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Resident Evil Code: Veronica X
Review By:  Christopher Coey
Developer:   Capcom
Publisher:   Capcom
# of Players:   1
Genre:   Survival Horror
ESRB:   Mature
Date Posted:   10-03-01

In every sense, this is a typical Resident Evil game. Some readers will read this and think "that's exactly what I was hoping for, more great chills and thrills." But my advice would be to take what I wrote with a grain of salt. Apart from being a much better looking game, there is nothing new here. As in: no improvements to an aging style of gameplay. And quite frankly, the graphics are NOT good enough to carry this game.

There are various tricks that's programmers can use to 'fake' better graphics. Even gamers not familiar with the technology behind graphics have seen the signs: darkness and fogging are the two most frequently used of these techniques. By making the levels darker, less detail can be seen, and the characters and environments don't need to be drawn as impressively as ones set in the open (if you want to see truly impressive environments, check out the upcoming game ICO) Second is fogging. By using fog, and fogging in general programmers can lower the 'scope' of the levels. Because of the dark, cramped environments that naturally come with games in the horror genre, Veronica X has these techniques by default. And for that reason, I say that the graphics are not very impressive. They are certainly better than those of the previous RE games, but they are nowhere close to what the PS2 is capable of. Given that all of the levels and environments were dark and foggy, the extra processor power should have been put to use in other ways: character animations or textures for example.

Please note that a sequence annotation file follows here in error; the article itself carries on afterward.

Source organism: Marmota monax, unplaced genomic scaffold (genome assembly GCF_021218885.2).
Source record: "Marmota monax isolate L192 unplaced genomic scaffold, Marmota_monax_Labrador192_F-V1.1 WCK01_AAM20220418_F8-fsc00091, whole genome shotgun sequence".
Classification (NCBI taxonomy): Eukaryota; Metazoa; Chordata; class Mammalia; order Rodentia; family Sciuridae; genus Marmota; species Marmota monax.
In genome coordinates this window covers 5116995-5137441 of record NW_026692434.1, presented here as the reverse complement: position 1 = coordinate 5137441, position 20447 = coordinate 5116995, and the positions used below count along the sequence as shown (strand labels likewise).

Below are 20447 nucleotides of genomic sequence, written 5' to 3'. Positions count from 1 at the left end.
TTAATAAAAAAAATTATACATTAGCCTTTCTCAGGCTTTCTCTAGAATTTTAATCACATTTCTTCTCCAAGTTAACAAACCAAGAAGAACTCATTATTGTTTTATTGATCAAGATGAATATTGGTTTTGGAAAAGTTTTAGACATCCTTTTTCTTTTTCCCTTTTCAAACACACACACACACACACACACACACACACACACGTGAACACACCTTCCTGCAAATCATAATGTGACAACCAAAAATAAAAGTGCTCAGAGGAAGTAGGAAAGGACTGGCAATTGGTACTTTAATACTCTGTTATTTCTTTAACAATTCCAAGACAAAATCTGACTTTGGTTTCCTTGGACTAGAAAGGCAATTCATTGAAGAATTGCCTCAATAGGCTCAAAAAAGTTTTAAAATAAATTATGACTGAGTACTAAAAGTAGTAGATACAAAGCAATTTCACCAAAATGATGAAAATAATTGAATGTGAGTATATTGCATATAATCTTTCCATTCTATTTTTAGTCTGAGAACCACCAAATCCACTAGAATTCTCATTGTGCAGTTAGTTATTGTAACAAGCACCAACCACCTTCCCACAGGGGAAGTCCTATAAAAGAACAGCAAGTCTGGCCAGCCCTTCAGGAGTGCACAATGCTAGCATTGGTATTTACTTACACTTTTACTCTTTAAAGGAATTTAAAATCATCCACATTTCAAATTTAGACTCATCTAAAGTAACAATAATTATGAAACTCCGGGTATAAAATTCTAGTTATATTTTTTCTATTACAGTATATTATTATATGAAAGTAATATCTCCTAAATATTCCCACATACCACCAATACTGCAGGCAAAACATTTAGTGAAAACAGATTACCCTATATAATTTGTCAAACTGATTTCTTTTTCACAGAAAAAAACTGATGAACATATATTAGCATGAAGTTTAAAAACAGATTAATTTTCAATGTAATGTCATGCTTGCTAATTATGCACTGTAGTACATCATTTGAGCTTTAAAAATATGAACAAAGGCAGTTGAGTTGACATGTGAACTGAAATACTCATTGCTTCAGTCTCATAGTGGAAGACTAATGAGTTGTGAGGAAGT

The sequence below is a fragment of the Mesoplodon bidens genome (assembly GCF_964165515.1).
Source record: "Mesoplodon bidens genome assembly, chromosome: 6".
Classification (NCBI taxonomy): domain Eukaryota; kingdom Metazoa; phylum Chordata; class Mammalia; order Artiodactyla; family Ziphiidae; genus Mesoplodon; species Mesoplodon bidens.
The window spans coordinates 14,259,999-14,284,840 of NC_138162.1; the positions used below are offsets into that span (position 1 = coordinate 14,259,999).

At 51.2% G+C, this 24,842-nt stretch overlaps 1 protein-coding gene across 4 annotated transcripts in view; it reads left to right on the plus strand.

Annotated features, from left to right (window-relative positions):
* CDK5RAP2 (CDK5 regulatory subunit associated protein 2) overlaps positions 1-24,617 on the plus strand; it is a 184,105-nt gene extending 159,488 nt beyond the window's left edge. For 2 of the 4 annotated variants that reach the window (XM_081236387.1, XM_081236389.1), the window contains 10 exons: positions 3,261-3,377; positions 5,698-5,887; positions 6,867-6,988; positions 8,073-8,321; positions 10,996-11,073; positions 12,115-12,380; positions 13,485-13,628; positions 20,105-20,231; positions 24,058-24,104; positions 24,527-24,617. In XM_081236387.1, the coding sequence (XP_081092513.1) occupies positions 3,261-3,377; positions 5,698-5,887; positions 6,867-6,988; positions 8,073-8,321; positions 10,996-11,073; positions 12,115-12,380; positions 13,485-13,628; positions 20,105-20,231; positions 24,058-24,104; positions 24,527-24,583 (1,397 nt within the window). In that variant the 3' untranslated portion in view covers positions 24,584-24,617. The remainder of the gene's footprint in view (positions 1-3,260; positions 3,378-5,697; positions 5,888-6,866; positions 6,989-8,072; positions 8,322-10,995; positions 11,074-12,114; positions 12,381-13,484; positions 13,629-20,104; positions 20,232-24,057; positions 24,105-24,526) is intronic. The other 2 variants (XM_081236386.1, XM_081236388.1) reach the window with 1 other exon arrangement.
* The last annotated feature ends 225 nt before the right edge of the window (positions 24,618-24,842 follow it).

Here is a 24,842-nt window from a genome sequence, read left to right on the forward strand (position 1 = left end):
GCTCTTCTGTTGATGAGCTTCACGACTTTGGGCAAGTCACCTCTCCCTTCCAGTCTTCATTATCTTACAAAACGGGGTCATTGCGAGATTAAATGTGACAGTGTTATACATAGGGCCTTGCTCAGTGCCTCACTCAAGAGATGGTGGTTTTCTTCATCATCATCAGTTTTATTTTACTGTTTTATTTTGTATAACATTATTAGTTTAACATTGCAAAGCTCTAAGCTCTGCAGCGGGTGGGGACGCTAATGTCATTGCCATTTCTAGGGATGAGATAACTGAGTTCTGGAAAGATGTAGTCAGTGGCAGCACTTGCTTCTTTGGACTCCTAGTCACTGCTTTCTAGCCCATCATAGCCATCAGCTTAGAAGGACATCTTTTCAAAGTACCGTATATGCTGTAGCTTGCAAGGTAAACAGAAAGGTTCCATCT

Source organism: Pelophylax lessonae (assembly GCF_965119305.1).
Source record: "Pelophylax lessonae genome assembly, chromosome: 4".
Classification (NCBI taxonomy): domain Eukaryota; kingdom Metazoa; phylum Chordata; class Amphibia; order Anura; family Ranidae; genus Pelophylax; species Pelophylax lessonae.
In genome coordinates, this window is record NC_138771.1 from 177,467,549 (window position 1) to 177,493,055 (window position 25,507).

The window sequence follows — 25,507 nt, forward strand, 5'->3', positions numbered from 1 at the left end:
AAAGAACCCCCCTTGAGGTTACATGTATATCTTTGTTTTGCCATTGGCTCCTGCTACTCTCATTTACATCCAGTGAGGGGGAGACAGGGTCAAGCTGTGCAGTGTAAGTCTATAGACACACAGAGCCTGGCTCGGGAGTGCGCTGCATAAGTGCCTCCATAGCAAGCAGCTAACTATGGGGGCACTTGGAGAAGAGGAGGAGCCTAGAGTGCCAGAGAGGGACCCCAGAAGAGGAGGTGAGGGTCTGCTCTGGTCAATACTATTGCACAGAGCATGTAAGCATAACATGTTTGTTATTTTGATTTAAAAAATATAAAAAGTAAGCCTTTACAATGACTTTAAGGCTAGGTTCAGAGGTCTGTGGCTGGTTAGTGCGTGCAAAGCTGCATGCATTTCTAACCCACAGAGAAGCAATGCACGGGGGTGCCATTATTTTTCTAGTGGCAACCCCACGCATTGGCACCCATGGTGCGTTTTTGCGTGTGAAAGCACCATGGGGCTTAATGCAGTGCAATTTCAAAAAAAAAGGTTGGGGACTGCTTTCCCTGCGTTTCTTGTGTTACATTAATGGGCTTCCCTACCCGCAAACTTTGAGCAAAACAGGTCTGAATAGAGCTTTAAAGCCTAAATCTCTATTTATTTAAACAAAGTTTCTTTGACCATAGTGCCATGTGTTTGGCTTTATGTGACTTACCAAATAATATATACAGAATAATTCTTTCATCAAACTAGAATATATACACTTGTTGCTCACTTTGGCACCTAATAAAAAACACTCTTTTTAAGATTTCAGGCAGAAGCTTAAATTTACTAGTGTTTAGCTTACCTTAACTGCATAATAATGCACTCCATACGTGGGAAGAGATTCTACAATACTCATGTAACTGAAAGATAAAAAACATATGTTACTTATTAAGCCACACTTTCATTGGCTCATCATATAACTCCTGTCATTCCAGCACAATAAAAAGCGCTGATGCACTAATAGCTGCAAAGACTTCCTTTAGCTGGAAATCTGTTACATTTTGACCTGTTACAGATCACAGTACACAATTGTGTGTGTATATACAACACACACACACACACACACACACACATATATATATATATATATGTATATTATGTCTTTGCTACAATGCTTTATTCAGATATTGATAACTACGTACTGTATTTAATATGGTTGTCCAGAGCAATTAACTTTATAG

Speaking of character animations; is there no way to fix the 'sliding' problem? I'm talking about what happens when, while standing still, you attempt to turn the character in another direction. Instead of any form of natural motion, the character simply pivots. The entire body spins without the feet moving. I could put up with this sort of thing back while I was playing various NES games. But that was countless software 'generations' ago, and it's unacceptable now. The new generations of consoles are powerful enough to fix this unnaturalism, and to clean up the small details that we have overlooked in the past.

I asked myself a number of perplexing questions while playing this game. Most of them sounded familiar, and something along the lines of "couldn't they have fixed that problem this time around?" I've addressed a lot of those problems already in this review. But one of the biggest problems that fans of the RE series have lamented about throughout each new game is the camera angle problem. "Why am I being attacked by something that I can't see?" Veronica X is a 'full 3D' game. All of the environments are fully rendered. Some of the camera angles work well, and are very cinematic. But, would it be SO hard to have programmed in a 'look' function? I know this was originally a Dreamcast game, and that system suffered from a lack of available buttons. But shouldn't this PS2 port of the game be an improvement? Certainly Capcom doesn't want to end up the same way the Dreamcast has (as in useless and outdated.) Then, I finished the game. Subsequently unlocked the 'battle mode' where, to my surprise, there was a first person option. Lo and behold, the programmers actually DID include the function. So why didn't they put it into the game? It would have improved things tenfold. The fact that they didn't just seems plain stupid to me.